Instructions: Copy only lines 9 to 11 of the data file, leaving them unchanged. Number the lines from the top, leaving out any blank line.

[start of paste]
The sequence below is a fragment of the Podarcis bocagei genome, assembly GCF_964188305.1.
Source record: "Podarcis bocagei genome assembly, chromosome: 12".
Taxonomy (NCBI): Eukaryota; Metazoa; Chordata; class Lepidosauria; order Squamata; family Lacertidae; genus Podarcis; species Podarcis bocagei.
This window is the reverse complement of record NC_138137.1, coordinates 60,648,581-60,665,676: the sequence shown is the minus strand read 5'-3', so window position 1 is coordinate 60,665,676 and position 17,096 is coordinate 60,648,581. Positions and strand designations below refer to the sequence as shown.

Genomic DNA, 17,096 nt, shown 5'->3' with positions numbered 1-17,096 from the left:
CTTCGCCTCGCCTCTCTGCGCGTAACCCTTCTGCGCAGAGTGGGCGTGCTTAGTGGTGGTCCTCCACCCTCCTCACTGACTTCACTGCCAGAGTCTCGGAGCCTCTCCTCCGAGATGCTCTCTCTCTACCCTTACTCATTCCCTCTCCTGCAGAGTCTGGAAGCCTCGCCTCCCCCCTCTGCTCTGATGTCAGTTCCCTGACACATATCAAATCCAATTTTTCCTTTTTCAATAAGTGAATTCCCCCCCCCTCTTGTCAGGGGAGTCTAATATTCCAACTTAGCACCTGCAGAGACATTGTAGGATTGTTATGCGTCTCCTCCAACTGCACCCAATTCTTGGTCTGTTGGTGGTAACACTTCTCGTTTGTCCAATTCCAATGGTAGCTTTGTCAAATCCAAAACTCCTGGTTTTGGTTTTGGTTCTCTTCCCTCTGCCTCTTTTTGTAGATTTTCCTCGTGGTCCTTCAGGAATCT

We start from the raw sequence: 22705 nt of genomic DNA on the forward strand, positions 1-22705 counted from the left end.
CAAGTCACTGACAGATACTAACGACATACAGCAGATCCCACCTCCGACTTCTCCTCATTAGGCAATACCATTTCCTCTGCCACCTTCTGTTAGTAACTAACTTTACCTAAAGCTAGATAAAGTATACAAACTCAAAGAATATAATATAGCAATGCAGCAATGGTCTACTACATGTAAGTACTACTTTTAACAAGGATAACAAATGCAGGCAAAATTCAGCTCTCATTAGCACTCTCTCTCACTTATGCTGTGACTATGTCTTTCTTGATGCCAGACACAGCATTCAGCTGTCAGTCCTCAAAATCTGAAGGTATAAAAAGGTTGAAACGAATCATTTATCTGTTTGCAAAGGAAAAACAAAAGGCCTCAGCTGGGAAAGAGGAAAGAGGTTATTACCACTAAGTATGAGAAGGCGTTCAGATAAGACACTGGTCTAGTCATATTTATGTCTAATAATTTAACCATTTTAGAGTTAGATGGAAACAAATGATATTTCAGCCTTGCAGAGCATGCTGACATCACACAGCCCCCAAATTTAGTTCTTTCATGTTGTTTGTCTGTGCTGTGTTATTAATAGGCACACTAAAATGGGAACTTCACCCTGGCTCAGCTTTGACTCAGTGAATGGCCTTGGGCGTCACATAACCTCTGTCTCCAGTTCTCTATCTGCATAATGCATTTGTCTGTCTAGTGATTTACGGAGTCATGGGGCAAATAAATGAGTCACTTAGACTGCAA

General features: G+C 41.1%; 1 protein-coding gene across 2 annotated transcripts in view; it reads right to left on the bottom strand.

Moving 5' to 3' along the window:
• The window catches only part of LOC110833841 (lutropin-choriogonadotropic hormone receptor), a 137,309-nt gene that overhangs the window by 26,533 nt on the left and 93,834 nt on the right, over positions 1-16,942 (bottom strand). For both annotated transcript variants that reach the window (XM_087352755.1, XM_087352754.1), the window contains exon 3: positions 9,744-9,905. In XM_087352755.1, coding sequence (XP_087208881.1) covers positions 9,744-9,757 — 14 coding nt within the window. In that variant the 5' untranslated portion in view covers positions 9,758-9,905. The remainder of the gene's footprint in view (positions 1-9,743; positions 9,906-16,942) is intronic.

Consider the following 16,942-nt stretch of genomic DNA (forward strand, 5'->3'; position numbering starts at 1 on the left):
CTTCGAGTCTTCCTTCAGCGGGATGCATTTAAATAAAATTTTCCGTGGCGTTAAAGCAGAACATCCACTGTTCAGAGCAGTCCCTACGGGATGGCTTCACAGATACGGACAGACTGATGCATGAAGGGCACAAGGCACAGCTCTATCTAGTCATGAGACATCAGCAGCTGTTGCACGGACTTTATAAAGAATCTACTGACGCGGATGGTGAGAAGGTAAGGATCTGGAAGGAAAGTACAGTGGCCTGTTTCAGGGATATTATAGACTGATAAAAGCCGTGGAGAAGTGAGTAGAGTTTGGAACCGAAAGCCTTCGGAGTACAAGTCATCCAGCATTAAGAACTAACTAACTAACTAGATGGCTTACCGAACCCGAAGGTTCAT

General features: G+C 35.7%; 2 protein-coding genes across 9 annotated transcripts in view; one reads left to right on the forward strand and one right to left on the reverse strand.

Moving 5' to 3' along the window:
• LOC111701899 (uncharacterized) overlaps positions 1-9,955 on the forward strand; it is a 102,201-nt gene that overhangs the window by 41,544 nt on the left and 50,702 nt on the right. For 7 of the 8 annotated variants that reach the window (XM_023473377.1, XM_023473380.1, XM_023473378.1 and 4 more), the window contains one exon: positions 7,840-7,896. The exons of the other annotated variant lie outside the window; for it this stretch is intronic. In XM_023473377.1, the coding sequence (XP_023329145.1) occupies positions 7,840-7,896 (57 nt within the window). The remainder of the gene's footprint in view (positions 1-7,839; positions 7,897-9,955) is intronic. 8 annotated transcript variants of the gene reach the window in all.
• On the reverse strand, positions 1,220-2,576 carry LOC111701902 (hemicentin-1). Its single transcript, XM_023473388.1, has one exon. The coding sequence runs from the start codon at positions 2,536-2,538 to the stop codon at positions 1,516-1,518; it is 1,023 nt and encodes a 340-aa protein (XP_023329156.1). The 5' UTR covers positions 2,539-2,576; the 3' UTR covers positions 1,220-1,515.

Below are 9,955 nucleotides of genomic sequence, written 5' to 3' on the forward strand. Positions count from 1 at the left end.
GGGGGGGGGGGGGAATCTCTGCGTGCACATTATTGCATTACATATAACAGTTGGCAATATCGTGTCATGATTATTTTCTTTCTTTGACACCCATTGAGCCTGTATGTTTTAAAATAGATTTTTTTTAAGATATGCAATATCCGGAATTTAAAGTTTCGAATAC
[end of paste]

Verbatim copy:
General features: G+C 41.1%; 1 protein-coding gene across 2 annotated transcripts in view; it reads right to left on the bottom strand.

Moving 5' to 3' along the window:
• The window catches only part of LOC110833841 (lutropin-choriogonadotropic hormone receptor), a 137,309-nt gene that overhangs the window by 26,533 nt on the left and 93,834 nt on the right, over positions 1-16,942 (bottom strand). For both annotated transcript variants that reach the window (XM_087352755.1, XM_087352754.1), the window contains exon 3: positions 9,744-9,905. In XM_087352755.1, coding sequence (XP_087208881.1) covers positions 9,744-9,757 — 14 coding nt within the window. In that variant the 5' untranslated portion in view covers positions 9,758-9,905. The remainder of the gene's footprint in view (positions 1-9,743; positions 9,906-16,942) is intronic.